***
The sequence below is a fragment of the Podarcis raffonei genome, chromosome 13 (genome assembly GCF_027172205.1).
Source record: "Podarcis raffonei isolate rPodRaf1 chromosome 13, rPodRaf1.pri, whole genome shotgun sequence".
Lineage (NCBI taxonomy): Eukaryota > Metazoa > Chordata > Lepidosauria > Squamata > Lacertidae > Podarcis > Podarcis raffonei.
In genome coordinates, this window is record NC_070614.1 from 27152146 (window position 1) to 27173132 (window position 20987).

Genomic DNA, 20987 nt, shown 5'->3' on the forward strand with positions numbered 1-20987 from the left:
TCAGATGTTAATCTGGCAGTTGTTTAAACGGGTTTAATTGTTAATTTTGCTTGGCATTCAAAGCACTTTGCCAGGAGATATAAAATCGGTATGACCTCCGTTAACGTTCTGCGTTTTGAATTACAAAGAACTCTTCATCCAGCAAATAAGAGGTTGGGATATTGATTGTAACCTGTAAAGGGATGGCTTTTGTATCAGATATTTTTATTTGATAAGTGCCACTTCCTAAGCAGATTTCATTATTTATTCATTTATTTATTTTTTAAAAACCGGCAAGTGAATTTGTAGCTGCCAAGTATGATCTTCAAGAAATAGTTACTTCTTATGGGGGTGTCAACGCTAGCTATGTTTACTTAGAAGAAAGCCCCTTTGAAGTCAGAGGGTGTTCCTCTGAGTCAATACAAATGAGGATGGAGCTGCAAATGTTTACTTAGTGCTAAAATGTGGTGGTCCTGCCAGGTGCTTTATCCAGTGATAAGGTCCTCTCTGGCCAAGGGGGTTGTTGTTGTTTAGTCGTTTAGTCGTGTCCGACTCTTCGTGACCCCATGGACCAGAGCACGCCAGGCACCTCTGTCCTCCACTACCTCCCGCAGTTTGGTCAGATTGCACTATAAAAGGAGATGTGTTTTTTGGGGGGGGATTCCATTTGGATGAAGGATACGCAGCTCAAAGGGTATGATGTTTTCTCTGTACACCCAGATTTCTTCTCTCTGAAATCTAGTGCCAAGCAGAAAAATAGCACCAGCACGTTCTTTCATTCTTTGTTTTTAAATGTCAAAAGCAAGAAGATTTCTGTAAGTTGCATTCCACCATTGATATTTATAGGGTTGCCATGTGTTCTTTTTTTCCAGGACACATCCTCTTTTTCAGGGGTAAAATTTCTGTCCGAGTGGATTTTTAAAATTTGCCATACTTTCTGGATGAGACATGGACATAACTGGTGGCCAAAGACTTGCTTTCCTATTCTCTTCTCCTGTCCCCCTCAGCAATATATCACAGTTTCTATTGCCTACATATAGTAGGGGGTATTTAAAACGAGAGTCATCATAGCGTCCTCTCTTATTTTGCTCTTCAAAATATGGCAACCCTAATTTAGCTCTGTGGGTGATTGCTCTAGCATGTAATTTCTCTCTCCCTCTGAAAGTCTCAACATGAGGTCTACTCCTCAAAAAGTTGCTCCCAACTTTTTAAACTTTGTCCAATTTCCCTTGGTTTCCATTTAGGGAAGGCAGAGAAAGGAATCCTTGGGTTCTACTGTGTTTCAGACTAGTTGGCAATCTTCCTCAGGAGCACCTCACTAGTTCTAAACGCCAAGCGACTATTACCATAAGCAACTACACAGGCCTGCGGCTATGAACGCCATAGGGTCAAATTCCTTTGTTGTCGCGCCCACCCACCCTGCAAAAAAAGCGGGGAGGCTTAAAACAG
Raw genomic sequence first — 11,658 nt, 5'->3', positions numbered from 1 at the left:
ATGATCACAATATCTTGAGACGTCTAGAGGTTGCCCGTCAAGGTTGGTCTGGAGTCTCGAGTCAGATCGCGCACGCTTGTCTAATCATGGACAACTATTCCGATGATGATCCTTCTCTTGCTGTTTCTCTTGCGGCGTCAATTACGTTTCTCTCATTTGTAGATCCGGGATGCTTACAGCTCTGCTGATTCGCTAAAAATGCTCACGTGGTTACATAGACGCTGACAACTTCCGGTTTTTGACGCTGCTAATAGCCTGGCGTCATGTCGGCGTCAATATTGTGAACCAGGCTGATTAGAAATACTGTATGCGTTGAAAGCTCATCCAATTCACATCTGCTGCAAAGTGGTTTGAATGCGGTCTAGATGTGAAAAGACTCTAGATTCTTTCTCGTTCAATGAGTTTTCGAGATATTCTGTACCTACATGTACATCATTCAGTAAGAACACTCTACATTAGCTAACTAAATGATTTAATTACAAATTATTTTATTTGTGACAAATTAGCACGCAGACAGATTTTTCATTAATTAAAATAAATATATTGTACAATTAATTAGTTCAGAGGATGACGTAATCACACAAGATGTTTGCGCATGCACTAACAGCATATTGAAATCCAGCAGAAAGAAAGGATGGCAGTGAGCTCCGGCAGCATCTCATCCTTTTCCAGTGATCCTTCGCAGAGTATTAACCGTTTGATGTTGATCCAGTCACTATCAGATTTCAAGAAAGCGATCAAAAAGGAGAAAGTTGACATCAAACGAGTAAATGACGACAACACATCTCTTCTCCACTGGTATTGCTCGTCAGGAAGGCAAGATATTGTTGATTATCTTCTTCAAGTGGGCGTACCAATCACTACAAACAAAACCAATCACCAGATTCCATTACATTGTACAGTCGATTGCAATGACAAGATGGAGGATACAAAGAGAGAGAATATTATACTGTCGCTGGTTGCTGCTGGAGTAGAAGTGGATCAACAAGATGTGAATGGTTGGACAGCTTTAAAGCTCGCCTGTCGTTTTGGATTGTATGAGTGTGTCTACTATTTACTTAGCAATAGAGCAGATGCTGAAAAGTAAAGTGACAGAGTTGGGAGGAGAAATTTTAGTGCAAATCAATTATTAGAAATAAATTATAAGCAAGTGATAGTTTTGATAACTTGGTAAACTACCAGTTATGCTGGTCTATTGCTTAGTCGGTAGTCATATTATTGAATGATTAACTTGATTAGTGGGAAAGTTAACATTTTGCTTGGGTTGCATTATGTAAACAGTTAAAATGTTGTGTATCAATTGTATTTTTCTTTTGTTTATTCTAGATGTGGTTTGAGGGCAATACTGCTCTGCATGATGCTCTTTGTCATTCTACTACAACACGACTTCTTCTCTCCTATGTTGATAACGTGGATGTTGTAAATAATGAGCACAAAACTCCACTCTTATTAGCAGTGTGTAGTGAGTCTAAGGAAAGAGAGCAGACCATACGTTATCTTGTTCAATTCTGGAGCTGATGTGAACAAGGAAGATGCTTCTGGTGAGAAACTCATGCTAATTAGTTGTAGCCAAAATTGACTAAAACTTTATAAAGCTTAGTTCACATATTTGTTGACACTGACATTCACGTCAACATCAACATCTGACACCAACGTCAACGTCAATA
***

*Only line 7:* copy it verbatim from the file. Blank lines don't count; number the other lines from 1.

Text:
Raw genomic sequence first — 11,658 nt, 5'->3', positions numbered from 1 at the left: